For jazz historians, Louis Armstrong's Hot Five and Hot Seven recordings mark the first revolution in the history of a music riven by upheaval. Yet few traces of this revolution can be found in the historical record of the late 1920s, when the records were made. Even black newspapers covered Armstrong as just one name among many, and descriptions of his playing, while laudatory, bear little resemblance to those of today. For this reason, the perspective ofArmstrong's first listeners is usually regarded as inadequate, as if they had missed the true significance of his music. This attitude overlooks the possibility that those early listeners might have heard something valuable on its own terms, something we ourselves have lost. If we could somehow recapturetheir perspective-without abandoning our own-how might it change our understanding of these seminal recordings? In Louis Armstrong's Hot Five and Hot Seven Recordings, Harker selects seven exceptional records to study at length: "Cornet Chop Suey," "Big Butter and Egg Man," "Potato Head Blues," "S.O.L.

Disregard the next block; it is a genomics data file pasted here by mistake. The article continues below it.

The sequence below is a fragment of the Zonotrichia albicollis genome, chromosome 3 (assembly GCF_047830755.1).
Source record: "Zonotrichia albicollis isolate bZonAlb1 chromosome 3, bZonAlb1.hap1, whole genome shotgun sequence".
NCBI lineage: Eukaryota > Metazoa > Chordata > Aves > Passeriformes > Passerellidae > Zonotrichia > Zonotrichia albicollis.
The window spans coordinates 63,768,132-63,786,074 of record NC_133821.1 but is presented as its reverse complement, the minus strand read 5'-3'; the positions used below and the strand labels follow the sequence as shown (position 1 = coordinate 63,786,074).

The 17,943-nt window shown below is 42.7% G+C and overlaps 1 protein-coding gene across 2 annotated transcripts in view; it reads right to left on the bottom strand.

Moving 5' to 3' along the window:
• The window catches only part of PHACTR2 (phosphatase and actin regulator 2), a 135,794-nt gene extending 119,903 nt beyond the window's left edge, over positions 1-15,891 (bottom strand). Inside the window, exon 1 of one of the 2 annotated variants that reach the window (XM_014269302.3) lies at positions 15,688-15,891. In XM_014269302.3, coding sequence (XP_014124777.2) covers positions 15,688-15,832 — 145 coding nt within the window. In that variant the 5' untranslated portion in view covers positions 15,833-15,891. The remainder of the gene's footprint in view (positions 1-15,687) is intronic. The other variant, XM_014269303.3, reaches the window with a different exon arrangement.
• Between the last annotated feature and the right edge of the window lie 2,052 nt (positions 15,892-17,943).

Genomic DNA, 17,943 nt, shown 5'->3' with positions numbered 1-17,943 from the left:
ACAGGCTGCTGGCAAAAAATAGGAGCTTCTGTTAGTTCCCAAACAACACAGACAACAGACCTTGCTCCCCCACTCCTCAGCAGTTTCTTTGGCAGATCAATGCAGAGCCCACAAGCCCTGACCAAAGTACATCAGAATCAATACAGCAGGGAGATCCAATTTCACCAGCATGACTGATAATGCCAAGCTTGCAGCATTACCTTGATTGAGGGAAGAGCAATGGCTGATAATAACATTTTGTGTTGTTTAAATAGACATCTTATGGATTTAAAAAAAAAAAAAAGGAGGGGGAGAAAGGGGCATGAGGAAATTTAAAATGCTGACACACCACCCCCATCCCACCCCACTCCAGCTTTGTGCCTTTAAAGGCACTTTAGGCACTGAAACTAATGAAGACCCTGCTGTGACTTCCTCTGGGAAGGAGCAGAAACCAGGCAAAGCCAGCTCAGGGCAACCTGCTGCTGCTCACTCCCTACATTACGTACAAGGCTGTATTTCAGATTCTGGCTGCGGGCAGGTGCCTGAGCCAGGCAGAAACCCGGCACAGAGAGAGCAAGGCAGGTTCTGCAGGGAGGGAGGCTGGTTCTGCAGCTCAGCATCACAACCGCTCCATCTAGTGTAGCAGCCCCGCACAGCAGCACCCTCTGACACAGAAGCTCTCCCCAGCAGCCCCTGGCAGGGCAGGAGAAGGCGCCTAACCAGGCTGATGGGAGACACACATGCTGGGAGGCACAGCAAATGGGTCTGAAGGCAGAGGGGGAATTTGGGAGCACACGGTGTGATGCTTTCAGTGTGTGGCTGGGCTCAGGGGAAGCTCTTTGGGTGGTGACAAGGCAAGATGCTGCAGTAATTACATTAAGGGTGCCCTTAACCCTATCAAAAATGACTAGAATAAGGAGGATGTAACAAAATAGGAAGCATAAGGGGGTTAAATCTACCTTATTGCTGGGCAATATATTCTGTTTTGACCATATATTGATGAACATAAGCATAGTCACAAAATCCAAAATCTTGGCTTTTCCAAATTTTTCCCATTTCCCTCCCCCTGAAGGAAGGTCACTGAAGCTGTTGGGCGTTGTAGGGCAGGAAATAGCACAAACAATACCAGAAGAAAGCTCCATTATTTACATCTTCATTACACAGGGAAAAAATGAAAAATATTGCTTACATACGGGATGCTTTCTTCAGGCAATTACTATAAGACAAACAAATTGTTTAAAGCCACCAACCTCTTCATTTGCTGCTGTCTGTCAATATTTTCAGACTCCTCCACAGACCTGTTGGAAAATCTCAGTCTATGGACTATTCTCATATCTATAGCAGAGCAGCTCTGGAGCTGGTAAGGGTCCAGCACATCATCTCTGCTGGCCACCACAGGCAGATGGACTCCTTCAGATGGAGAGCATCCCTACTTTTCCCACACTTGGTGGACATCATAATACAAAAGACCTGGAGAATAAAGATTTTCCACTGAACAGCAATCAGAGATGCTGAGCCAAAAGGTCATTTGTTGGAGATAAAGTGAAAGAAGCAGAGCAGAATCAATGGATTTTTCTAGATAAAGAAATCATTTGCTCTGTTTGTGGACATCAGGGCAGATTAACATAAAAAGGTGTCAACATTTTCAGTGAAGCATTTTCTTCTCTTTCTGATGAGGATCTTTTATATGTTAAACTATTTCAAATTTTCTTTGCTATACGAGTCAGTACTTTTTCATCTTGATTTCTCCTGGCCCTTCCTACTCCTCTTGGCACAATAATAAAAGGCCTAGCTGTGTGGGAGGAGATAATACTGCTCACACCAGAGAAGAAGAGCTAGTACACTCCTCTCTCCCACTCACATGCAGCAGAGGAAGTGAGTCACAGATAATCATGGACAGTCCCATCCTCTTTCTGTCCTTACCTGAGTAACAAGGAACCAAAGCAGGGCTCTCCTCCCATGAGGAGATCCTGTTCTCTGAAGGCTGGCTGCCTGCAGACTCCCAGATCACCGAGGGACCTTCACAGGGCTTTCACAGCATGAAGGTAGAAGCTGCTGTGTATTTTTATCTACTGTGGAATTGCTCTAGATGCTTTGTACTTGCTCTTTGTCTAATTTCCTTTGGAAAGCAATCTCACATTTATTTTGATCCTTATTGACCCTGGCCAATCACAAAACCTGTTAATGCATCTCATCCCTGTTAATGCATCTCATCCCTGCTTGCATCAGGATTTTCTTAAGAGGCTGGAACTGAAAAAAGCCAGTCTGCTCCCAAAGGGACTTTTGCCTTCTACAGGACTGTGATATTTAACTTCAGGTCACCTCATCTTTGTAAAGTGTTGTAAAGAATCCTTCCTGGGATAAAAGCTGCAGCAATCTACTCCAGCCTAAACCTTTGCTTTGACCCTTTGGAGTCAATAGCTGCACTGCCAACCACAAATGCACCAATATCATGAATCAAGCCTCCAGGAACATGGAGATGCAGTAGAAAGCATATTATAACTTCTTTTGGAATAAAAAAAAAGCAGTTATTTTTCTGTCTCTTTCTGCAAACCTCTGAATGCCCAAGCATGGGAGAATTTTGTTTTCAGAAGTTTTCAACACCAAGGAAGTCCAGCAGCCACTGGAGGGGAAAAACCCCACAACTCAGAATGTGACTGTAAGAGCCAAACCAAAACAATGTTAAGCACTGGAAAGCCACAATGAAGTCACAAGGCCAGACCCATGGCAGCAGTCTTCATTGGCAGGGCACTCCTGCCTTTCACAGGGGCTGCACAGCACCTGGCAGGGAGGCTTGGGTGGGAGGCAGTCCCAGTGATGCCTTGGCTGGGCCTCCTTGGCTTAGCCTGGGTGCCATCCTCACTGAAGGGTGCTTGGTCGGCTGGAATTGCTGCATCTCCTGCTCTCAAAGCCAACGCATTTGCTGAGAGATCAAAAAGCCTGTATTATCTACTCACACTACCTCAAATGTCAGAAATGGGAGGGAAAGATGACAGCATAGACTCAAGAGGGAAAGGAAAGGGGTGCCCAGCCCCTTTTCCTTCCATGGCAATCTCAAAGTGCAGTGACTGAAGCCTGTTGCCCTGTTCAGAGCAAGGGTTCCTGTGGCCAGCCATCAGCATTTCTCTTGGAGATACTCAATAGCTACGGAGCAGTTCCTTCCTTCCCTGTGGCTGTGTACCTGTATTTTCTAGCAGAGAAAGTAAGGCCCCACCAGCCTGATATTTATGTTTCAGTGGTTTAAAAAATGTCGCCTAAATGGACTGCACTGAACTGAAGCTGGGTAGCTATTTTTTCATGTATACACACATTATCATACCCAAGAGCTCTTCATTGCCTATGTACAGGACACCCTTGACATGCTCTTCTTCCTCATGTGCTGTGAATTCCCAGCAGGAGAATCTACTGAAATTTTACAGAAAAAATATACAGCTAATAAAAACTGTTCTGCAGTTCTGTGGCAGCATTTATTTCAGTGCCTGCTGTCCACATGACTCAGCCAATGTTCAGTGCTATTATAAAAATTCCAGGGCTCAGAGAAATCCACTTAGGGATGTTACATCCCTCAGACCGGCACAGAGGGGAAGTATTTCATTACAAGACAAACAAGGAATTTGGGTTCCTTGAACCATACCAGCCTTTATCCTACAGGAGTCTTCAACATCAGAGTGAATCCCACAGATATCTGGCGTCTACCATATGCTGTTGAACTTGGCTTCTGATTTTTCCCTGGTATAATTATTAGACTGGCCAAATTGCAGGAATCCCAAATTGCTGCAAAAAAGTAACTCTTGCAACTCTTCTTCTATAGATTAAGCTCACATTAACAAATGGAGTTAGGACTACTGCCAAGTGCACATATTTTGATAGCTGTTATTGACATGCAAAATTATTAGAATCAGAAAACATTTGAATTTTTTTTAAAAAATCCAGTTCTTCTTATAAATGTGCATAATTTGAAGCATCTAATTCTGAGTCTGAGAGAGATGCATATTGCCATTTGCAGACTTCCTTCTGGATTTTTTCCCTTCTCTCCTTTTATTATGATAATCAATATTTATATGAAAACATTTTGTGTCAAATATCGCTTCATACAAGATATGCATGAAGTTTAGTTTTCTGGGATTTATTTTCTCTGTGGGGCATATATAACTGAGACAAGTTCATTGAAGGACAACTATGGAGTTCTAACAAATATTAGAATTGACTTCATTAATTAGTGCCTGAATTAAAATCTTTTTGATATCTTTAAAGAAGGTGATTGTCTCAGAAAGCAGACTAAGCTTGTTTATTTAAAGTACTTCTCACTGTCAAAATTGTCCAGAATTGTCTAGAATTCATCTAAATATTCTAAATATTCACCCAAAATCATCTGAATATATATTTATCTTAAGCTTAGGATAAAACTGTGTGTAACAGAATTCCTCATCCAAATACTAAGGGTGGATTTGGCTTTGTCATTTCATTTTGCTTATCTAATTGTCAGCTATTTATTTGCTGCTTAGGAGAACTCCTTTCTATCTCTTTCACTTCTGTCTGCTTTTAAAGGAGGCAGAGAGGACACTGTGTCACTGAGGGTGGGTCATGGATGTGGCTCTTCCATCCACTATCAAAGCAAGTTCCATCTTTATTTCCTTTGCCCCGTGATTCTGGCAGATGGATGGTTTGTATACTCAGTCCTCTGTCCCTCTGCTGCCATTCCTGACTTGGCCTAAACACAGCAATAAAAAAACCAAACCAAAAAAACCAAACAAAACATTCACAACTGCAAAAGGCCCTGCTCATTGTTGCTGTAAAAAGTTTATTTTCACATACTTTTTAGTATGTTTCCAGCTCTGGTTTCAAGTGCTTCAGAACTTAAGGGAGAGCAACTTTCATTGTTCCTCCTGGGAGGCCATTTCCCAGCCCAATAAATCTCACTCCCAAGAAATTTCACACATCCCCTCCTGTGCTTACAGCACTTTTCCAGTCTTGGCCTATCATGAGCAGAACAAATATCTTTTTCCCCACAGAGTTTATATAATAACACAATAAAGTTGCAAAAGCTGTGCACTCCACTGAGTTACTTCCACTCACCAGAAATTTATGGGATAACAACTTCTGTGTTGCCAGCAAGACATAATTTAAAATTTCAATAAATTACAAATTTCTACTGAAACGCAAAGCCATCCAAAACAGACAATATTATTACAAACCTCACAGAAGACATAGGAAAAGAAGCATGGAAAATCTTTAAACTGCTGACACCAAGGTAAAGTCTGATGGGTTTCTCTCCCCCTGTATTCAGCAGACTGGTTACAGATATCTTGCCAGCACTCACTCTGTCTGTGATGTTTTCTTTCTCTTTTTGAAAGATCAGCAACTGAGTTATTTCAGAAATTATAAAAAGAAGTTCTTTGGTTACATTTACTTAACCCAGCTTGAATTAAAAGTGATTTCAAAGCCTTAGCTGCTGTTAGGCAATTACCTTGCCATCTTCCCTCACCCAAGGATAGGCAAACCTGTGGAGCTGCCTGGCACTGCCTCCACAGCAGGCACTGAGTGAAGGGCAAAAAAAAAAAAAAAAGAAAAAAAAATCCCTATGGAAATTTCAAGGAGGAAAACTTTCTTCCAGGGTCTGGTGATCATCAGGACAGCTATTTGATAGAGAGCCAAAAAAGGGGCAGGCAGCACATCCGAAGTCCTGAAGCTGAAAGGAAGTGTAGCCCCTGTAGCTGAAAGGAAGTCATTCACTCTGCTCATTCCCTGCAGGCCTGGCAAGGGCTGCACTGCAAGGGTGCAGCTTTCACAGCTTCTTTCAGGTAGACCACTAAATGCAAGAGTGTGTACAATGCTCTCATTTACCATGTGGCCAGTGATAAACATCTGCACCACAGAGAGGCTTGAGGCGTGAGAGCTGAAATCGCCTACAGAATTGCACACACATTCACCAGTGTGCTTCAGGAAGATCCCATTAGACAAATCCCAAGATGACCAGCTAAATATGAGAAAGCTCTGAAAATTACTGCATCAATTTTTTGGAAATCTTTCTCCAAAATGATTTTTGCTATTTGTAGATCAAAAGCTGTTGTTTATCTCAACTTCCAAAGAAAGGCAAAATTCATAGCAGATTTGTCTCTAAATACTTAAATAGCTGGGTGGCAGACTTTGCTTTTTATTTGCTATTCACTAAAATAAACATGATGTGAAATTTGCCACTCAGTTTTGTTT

Blues"/"Gully Low Blues," "Savoy Blues," and "West End Blues." The world of vaudeville and show business provide crucial context, revealing how the demands of making a living in a competitive environment could catalyze Armstrong's unique artistic gifts. Technical achievements such as virtuosity,structural coherence, harmonic improvisation, and high-register playing are all shown to have a basis in the workaday requirements of Armstrong's profession. Invoking a breadth of influences ranging from New Orleans clarinet style to Guy Lombardo, and from tap dancing to classical music, this book offersbold insights, fresh anecdotes, and, ultimately, a new interpretation of Louis Armstrong and his most influential body of recordings.